WHAT "Collective Rage: A Play in 5 Betties"
WHEN | WHERE Through Oct. 7, Lucille Lortel Theatre, 121 Christopher St.
INFO $49-$99; 866-811-4111, mcctheater.org
BOTTOM LINE An absurdly humorous look at five women with nothing, yet so much, in common.
The five title characters in Jen Silverman's absurdly humorous and humorously absurd “Collective Rage: A Play in 5 Betties," now at MCC's Lucille Lortel Theatre, have nothing, yet so much, in common.
The rich, bored Upper East Side matron, the sexually starved housewife, the Sephora saleswoman dreaming of fame, the tough lesbian obsessed with her truck, the queer owner of a boxing gym — identified only as Betties 1-5 — are lost souls seeking more in their lives. What it is exactly, they get 90 minutes to figure out.
After obligatory introductions establish tenuous connections, things get clicking when Betty 3 (Ana Villafañe) goes to the “thea-tuh,” where a production of “Summer's Midnight Dreams" (that’s how she remembers it, anyway) ignites her own thespian dreams. She enlists the others in her production of "Burmese and Frisbee," or maybe "Pyramid and Thirsty" — you know, that play about Pyramus and Thisbe within a play in the Shakespeare comedy — and the hysterical rehearsal process that ensues brings each of the Betties significant insight.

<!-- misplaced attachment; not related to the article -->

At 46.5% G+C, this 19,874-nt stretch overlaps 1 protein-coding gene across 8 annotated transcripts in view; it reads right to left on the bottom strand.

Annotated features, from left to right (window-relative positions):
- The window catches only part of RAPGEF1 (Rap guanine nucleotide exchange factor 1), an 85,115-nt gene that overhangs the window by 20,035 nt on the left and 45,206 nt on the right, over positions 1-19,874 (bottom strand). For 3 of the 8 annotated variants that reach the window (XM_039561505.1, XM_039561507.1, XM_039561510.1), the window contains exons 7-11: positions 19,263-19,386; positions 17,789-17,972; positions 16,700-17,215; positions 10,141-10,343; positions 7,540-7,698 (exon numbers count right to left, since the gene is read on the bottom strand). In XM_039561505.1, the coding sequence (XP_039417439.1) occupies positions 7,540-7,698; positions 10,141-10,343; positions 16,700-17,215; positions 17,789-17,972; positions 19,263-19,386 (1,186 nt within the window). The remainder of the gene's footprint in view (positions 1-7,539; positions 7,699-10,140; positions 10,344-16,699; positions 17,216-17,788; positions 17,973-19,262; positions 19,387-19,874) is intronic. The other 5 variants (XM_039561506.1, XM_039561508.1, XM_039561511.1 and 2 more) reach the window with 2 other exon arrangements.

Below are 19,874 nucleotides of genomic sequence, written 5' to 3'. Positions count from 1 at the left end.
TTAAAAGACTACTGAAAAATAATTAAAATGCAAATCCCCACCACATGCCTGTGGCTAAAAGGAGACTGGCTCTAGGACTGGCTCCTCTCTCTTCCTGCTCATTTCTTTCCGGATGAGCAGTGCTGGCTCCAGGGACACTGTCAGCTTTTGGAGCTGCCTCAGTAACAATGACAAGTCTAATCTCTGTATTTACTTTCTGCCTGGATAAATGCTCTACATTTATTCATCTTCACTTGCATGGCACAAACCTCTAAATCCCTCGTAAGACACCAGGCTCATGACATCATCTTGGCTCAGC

As the title suggests, everyone has anger issues, most notably Betty 1 (Dana Delany), which eventually send her to the boxing gym of Betty 5 (Chaunté Wayans), a "gender-nonconforming, masculine-presenting, female-bodied individual." There Betty 1 discovers she loves hitting things — and a whole lot more, mostly having to do with her sexual proclivities. Meanwhile, Betty 4 (Lea DeLaria) pines for the oblivious Betty 3, who is too busy descending into full-out divadom to notice. All the while the most repressed of the lot, Betty 2 (Adina Verson), has no one to talk to but her hand puppet. Director Mike Donahue has assembled a dream cast of stage and screen stars and he basically lets them have at it as the action unfolds in a series of vignettes, props (watch out for that chair!) flying from the ceiling of Dane Laffrey's versatile set.
The play explores the relationships among these women in vivid, extremely sexual terms that may be off-putting to some (dare I say, especially the men) in the audience. There is a lot — really a lot — of talk about intimate parts of the female anatomy.
Listen to us, the playwright seems to be saying. And listen to each other. Betty 3 has a desire many of us can relate to — she wants everyone to love her. The profound response from Betty 4: "Everybody loving you is actually the same thing as nobody loving you."
So what are the five Betties looking for? Pretty much what we all are: the courage to simply be ourselves.